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Persons in Chinese History - Chen Fuliang 陳傅良

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Chen Fuliang 陳傅良 (1137-1203), courtesy name Chen Junju 陳君舉, style Zhizhai xiansheng 止齋先生, was an early Southern Song period 南宋 (1127-1279) historian and philosopher and a representant of the Zhedong School of the Yongjia reign 浙東永嘉學派. He came from Wenzhou 溫州 (modern Rui'an 瑞安, Zhejiang) and earned his jinshi degree in 1172. He first served in the National University (taixue 太學) and as gentleman for attendance (chengfenglang 承奉郎), then as controller-general (tongpan 通判) of Fuzhou 福州, military prefect (zhijun 知軍) of Guiyang 桂陽, judicial commissioner (tidian xingyu gongshi 提点刑獄公事) of Zhexi 浙西, examining editor (jiantaoguan 檢討官) of the True Records Institue (shiluyuan 實錄院), vice director of the Palace Library (mishusheng shaojian 秘書省少監), houseman (sheren 舍人) and expositor-in-waiting (shijiang 侍講) in the Imperial Secretariat (zhongshusheng 中書省), auxiliary Hanlin academician (zhixueyuan shi 直學院士), and edict attendant (daizhi 待制) in the Hall for Treasuring the Heritage 寶謨閣. He was known as a honest and incorrupt official.
Chen Fuliang was a disciple of Xue Jixuan 薛季宣 and later became a follower of Ye Shi 葉適, the founder of the Zhedong School. He investigated the Confucian Classics and the historiographical writings to find support for a practical philosophy as an administrator in the Song empire. Chen was very inspired by the concept of the "human way" (ren dao 人道) and the "human affairs" (ren shi 人事) that were to serve as guidelines for all honest state officials. It was in his eyes also a duty for the Song government to restore rule over the Yellow River plain, the cradle of ancient China, that had been lost to the Jin empire 金 (1115-1234) of the Jurchens 女真. This was only possible if the government was able to connect all the people's hearts (jie min xin 結民心) and to relax their physical and fiscal powers (kuan min li 寬民力). Shortcomings and defects in the administration had to be altered in a very practical way, so that success in work (shigong 事功) would end in positive results. In this respect, he supported the practically oriented arguments of Chen Liang 陳亮 in his debate with the great philosopher Zhu Xi 朱熹 about the moral function of kings and hegemons (wang ba yi li 王霸義利 "moral and profit under kings and hegemons").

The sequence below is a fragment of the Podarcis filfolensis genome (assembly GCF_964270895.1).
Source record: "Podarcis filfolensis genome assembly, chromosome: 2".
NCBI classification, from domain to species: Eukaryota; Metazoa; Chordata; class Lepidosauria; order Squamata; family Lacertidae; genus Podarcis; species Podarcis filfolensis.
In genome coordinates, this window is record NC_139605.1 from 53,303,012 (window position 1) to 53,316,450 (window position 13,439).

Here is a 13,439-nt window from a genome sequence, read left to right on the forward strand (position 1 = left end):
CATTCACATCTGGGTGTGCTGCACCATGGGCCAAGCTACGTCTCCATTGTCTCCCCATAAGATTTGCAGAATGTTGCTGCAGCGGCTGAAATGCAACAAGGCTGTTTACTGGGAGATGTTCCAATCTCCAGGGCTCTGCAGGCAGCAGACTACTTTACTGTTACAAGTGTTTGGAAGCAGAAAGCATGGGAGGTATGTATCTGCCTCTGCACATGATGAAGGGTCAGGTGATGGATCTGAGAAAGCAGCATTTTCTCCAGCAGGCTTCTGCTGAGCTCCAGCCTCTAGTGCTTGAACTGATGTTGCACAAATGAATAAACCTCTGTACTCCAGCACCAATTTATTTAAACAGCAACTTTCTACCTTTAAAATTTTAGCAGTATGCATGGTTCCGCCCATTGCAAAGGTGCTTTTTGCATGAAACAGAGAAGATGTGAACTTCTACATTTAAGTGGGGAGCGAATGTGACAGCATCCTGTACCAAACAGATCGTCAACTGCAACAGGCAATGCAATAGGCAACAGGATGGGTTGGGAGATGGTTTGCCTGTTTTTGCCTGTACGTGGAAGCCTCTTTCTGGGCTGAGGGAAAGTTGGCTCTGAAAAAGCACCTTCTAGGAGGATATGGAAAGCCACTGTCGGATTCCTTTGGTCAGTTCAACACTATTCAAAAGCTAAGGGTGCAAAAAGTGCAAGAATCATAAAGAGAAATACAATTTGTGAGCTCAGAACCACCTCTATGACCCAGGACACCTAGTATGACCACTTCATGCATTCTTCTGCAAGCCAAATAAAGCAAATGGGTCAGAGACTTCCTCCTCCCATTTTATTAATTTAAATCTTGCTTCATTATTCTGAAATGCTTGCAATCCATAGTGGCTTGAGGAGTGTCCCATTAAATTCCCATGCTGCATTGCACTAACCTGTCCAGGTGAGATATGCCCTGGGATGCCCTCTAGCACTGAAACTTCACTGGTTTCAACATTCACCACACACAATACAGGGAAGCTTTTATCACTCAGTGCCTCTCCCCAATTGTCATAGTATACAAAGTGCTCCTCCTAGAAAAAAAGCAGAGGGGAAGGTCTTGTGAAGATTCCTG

Chen Fuliang's most important books are Chunqiu houzhuan 春秋後傳, Lunzu 論祖 and Aolun 奥論. His collected writings are assembled in the book Zhizhai wenji 止齋文集.


Source: Pang Pu 龐樸 (ed. 1997), Zhongguo ruxue 中國儒學 (Shanghai: Dongfang chuban zhongxin), Vol. 2, p. 148.

May 28, 2012 © Ulrich Theobald · Mail
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